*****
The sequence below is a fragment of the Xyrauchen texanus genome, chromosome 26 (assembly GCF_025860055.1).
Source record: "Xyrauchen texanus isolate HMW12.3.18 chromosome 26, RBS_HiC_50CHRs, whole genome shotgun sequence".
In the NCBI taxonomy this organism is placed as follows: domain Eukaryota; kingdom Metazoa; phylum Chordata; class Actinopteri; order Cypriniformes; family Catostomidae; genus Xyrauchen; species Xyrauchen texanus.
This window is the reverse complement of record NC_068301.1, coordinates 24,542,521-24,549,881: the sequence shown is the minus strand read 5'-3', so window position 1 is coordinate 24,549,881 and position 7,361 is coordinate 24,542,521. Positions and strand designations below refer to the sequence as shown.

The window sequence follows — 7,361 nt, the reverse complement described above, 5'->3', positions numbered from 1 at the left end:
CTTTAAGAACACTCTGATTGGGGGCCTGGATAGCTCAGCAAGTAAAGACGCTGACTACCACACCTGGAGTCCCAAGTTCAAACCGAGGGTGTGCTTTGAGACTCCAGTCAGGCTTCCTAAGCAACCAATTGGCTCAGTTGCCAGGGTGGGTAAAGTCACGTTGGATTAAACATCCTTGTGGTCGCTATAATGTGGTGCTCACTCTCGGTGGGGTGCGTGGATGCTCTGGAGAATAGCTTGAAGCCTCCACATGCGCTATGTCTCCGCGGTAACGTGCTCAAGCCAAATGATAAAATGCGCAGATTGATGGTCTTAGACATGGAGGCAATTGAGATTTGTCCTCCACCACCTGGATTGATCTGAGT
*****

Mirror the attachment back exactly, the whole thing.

The sequence below is a fragment of the Xyrauchen texanus genome, chromosome 26 (assembly GCF_025860055.1).
Source record: "Xyrauchen texanus isolate HMW12.3.18 chromosome 26, RBS_HiC_50CHRs, whole genome shotgun sequence".
In the NCBI taxonomy this organism is placed as follows: domain Eukaryota; kingdom Metazoa; phylum Chordata; class Actinopteri; order Cypriniformes; family Catostomidae; genus Xyrauchen; species Xyrauchen texanus.
This window is the reverse complement of record NC_068301.1, coordinates 24,542,521-24,549,881: the sequence shown is the minus strand read 5'-3', so window position 1 is coordinate 24,549,881 and position 7,361 is coordinate 24,542,521. Positions and strand designations below refer to the sequence as shown.

The window sequence follows — 7,361 nt, the reverse complement described above, 5'->3', positions numbered from 1 at the left end:
CTTTAAGAACACTCTGATTGGGGGCCTGGATAGCTCAGCAAGTAAAGACGCTGACTACCACACCTGGAGTCCCAAGTTCAAACCGAGGGTGTGCTTTGAGACTCCAGTCAGGCTTCCTAAGCAACCAATTGGCTCAGTTGCCAGGGTGGGTAAAGTCACGTTGGATTAAACATCCTTGTGGTCGCTATAATGTGGTGCTCACTCTCGGTGGGGTGCGTGGATGCTCTGGAGAATAGCTTGAAGCCTCCACATGCGCTATGTCTCCGCGGTAACGTGCTCAAGCCAAATGATAAAATGCGCAGATTGATGGTCTTAGACATGGAGGCAATTGAGATTTGTCCTCCACCACCTGGATTGATCTGAGT